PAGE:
“The district court’s original decision to invalidate the entire ACA was misguided and wrong,” Matt Eyles, AHIP's president and chief executive, said in a statement. “We urge the Supreme Court to grant certiorari and remove the overhanging legal uncertainty that undermines the stability of coverage for nearly 300 million Americans, and that inhibits greater and faster progress to improve coverage and care for everyone.”

In the brief, AHIP argues sending the case back to the lower court “casts a long shadow of uncertainty over ACA-based investments and denies health insurance providers, states, individuals, and other stakeholders of much-needed clarity. Invalidation of the ACA would wreak havoc on the health care system.”

In a separate brief, the American Hospital Association and other hospital groups also argued against delaying the case. “Left without clarity as to whether the entire ACA will be wiped off the books, hospitals and healthcare providers will have to spend the years it will take for this case to wind through the district court, back up to the court of appeals, and again to this Court, questioning whether they should invest in initiatives that rely on the ACA’s provisions,” the groups write in the brief. “The Court should step in—now—to avoid that unnecessary and untenable result."

OOF: Democratic presidential hopeful Mike Bloomberg says he would ban the sales of all flavored e-cigarette products if elected president. 

He unveiled a plan to direct the Food and Drug Administration to accelerate its review of e-cigarettes, and to push to reduce the amount of nicotine to “non-addictive levels” in traditional cigarettes, as well as in e-cigarettes and other tobacco products. The plan would also push health insurers to cover counseling and cessation treatments to make it easier for smokers to quit. 

His campaign cited Trump’s move to backtrack from a promised ban on all such flavored products. 

“President Trump has mastered the art of the broken promise — on issues from health care to gun safety — and e-cigarettes have been no exception. Trump promised to remove flavored e-cigarettes from the market back in September, but instead he has bent over backwards to protect the tobacco lobby’s profits,” Bloomberg said in a statement. “We need a leader who will stand up to the industry and protect our children’s health.”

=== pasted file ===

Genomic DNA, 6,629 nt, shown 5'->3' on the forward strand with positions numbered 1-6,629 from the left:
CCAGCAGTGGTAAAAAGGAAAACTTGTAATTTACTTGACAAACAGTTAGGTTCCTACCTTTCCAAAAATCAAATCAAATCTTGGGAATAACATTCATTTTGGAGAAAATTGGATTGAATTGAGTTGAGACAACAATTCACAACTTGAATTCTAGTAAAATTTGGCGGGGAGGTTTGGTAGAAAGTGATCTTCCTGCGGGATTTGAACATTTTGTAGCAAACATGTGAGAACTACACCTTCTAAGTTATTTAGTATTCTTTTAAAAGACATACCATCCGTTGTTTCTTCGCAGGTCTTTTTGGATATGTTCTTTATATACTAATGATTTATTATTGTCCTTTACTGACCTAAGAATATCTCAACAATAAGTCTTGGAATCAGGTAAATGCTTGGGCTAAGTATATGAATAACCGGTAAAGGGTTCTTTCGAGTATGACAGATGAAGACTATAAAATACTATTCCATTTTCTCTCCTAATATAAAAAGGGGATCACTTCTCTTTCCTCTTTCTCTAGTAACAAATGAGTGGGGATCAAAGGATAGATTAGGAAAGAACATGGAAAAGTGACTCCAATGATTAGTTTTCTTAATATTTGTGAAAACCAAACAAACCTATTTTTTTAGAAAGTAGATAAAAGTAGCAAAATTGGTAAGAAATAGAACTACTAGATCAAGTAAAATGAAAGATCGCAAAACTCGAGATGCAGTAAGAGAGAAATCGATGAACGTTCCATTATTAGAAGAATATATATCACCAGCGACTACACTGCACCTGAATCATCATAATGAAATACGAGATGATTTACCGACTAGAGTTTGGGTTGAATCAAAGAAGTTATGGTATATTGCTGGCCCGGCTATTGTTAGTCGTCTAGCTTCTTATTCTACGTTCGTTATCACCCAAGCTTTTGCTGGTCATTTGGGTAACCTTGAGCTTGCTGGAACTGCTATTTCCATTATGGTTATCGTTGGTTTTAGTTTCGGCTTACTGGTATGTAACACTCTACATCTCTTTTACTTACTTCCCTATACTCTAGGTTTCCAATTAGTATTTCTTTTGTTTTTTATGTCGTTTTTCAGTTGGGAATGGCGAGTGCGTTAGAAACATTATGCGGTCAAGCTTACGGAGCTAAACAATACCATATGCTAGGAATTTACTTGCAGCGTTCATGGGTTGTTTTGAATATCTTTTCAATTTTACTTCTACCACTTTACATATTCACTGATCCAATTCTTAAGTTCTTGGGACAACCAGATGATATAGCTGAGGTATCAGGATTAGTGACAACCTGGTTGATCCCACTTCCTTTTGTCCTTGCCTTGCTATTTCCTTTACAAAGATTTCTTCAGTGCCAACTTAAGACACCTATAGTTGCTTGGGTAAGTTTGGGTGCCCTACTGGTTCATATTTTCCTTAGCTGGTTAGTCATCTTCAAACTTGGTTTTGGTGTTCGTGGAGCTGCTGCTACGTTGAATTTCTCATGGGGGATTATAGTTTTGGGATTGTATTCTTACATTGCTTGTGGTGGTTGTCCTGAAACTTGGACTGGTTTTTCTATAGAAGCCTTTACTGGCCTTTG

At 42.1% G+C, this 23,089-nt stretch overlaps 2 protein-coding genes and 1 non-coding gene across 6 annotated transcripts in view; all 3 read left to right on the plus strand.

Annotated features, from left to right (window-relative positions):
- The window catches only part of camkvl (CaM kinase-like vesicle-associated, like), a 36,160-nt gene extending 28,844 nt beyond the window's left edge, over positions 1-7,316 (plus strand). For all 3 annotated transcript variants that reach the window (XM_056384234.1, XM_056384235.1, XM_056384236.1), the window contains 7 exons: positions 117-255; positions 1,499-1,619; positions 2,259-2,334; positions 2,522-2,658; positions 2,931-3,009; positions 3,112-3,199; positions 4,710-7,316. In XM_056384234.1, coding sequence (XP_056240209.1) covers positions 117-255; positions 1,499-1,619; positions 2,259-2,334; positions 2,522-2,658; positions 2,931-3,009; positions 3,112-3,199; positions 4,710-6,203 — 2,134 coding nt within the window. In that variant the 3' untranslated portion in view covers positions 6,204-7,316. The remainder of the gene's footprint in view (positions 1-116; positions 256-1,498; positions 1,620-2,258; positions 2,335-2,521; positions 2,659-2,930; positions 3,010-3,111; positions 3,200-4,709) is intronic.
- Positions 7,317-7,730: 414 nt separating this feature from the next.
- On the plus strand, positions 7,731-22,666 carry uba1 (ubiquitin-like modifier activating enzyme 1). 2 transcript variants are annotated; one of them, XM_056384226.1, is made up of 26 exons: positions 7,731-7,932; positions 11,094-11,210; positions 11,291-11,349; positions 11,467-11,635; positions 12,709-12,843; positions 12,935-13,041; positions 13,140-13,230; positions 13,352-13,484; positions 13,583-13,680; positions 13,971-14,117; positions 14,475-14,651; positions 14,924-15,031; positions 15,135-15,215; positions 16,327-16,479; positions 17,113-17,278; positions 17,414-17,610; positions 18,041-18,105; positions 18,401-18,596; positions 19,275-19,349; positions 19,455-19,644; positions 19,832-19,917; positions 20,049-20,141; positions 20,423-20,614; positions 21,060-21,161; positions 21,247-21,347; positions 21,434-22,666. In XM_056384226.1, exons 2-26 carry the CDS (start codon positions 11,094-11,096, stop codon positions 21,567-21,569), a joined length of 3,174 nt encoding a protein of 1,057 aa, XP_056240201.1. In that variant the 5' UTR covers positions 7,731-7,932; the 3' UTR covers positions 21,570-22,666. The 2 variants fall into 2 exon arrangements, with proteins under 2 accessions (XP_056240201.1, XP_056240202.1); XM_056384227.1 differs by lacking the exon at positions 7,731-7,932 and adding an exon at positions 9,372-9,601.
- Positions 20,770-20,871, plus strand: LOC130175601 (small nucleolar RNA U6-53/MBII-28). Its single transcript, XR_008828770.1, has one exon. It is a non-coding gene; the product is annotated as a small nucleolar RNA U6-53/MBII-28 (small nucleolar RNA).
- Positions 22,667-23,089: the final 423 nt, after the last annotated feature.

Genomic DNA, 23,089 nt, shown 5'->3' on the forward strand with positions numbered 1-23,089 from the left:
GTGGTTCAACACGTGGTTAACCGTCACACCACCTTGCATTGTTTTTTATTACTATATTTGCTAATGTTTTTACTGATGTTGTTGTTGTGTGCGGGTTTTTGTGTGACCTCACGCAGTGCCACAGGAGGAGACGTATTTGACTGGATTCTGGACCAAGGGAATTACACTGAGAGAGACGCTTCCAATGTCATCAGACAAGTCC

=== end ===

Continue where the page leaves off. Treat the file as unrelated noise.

OUCH: Doctors ages 40 to 54 are seeing higher burnout rates than their younger and older colleagues, the Wall Street Journal’s Brianna Abbott reports. 

A recent survey of 15,000 physicians found nearly half of Generation X physicians said they felt burned out, compared with 39 percent of baby boomer doctors, ages 55 to 73, and 38 percent of millennial physicians, ages 25 to 39. These doctors are pointing to bureaucratic tasks such as charting and paperwork and the number of hours at work as top reasons fueling burnout.

“Roughly half of all the doctors surveyed also said that they would be willing to take a substantial pay cut to achieve a better work-life balance,” Brianna adds.

“Burnout is often described as long-term, unresolved, work-related stress that leads to cynicism, detachment, exhaustion and lack of a sense of personal accomplishment,” she writes. “… Burnout is particularly pervasive among health-care workers, such as physicians or nurses, researchers say. Risk for burnout among physicians is significantly greater than that of general U.S. working adults, and physicians also report being less satisfied with their work-life balance, according to a 2019 study published in Mayo Clinic Proceedings.” 


— Rep. Ann Kirkpatrick (D-Ariz.) announced she would take a leave from Congress to seek treatment for alcohol dependence. 

“I am finally seeking this help after struggling to do so in the past, and I am ready to admit that I, like countless other Americans, suffer from this disease,” Kirkpatrick wrote in a statement. “Hard work and determination — which have brought me success in life — have not been enough to win this battle.”

“The Arizona Democrat said in a statement that she would begin treatment next week after suffering a ‘serious’ fall that was linked to drinking,” Politico’s Sarah Ferris reports. “… Kirkpatrick, who missed a historic floor vote on Wednesday to transit impeachment articles to the Senate, did not say how much time she is expected to be away from Washington. But she made clear she intended to keep her seat.”

— And here are a few more good reads:


Health care data-sharing rules touch off intense lobbying fight (Politico )

Lawmakers press Trump officials to change federal marijuana rules (The Hill )


U.S. Targets Drug Pricing, No-Poach Deals for Antitrust Action in 2020 (Wall Street Journal )

FDA Drug Approvals Require Less Rigorous Evidence, Study Finds (Bloomberg)


Is it safe to eat romaine lettuce from Salinas again? CDC says E. coli scare 'appears to be over' (USA Today)


Science and engineering report shows continued loss of U.S. dominance (Ben Guarino)



  • The Council for Affordable Health Coverage holds its 3rd annual Price of Good Health Summit. 


House Speaker Nancy Pelosi (D-Calif.) on Jan. 15 announced seven House members to serve as impeachment managers in the Senate impeachment trial. (Video: Reuters)